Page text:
A hot flash, also referred to as a hot flush, is a sudden unexpected sense of heat and frequently a breakout of perspiration in the top half of their body. A night perspiration is a”hot flash” that happens in the night, frequently while one is sleeping. These flashes are experienced by 80% of women around the time of menopause, and men may also have them because of a lessening of testosterone in middle age.
At night time as a woman sleep, her body temperature climbs steeply just before a flash, and might cause her to wake up. The National Sleep Foundation writes that as many as 61 percent of post-menopausal girls report having symptoms of sleeplessness and less satisfying sleep, due in part to hot flashes interrupting their sleep with frequent awakenings.
There’s an area of the brain which controls the amounts of progesterone and estrogen produced by the ovaries. When these two hormones become depleted as in menopause, the brain sends out signals for the ovaries to make more hormones, but they no longer respond to these prompts. The signaling system can go awry as the mind sends more and more signs and really starts to “shout”. This over-activity starts to affect adjacent regions of the brain; especially the area that controls body temperature and sweating mechanics — thus the incidence of hot flashes.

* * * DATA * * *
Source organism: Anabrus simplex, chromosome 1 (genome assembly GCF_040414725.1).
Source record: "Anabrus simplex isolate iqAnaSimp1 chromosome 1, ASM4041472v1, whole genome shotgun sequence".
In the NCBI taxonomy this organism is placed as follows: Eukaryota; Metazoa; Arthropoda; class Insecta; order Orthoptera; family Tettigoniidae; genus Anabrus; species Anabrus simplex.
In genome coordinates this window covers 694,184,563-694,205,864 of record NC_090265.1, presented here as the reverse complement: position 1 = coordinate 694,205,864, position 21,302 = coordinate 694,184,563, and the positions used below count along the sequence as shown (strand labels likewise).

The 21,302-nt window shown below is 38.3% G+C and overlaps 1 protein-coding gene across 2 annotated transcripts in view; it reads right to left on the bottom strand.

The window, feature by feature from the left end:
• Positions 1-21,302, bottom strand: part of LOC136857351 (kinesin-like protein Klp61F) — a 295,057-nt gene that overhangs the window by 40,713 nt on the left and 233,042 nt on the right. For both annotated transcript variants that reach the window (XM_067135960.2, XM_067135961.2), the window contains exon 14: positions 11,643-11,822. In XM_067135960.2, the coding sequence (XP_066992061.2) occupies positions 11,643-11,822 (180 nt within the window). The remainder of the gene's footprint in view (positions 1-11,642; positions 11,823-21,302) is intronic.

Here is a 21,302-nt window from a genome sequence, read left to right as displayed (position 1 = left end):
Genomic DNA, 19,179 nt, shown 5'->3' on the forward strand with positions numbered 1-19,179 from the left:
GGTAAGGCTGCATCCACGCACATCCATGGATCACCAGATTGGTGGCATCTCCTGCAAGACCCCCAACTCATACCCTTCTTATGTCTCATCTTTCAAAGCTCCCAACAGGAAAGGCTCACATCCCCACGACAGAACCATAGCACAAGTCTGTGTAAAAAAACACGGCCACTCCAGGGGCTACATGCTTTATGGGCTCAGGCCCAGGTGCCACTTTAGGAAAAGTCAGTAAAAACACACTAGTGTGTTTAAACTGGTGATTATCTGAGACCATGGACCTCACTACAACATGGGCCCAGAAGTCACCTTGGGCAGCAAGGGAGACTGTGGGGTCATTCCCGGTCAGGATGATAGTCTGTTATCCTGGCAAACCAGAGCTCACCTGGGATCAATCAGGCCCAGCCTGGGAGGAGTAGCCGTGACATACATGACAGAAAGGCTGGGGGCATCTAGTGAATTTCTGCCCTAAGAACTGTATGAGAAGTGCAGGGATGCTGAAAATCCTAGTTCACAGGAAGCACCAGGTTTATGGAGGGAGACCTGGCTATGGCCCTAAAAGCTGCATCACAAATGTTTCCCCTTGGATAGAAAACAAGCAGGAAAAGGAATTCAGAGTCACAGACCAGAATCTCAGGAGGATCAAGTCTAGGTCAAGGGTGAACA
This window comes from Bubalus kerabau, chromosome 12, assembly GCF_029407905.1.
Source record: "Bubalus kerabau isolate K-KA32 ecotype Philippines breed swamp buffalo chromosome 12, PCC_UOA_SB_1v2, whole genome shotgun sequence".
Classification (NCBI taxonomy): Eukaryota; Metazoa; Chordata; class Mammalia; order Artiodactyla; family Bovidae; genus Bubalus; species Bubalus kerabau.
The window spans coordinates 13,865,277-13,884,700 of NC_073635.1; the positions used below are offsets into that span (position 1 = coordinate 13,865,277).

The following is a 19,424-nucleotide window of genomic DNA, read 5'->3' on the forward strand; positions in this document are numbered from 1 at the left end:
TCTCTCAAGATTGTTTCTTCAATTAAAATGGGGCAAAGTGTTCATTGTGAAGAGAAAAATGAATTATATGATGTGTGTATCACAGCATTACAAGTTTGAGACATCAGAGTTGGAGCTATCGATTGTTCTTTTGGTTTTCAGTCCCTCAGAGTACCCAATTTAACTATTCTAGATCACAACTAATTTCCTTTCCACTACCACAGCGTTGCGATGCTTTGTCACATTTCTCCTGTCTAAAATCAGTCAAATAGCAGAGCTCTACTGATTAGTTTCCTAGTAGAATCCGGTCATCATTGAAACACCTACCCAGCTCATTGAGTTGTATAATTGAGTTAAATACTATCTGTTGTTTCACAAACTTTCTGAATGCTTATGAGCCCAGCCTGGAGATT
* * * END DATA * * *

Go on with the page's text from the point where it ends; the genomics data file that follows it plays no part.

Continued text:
Sometimes spicy food, hot drinks, caffeine, alcohol or cigarettes can cause a flash. For help with night sweats in bed, keep the bedroom cool and maintain a washcloth in a bowl of ice near the bed to work with on the forehead or chest as necessary. To minimize hot flashes during the summer weather, stay cool by using fans and drinking cold beverages. Keep air conditioners on and be certain air is circulating throughout the room. Dress in layers so that you can peel them off as needed. Vitamins C and E have been shown in studies to help reduce hot flashes. One study supporting vitamin E has been printed in “Gynecologic and Obstetric Investigation” and concluded that vitamin E is successful and is a recommended therapy.
Extensive research suggests that vitamin C strengthens blood vessels and acts as a powerful health enhancement. In a study that combined vitamin C with bioflavonoids (the white thing on the interior of orange peels), 67% of the subjects reported complete relief.
The minerals magnesium and calcium may also help with deeper, sounder sleep, especially since estrogen in women and testosterone in men helps to maintain these minerals in circulation within the body. When these hormones are depleted, more regular mineral supplementation is required.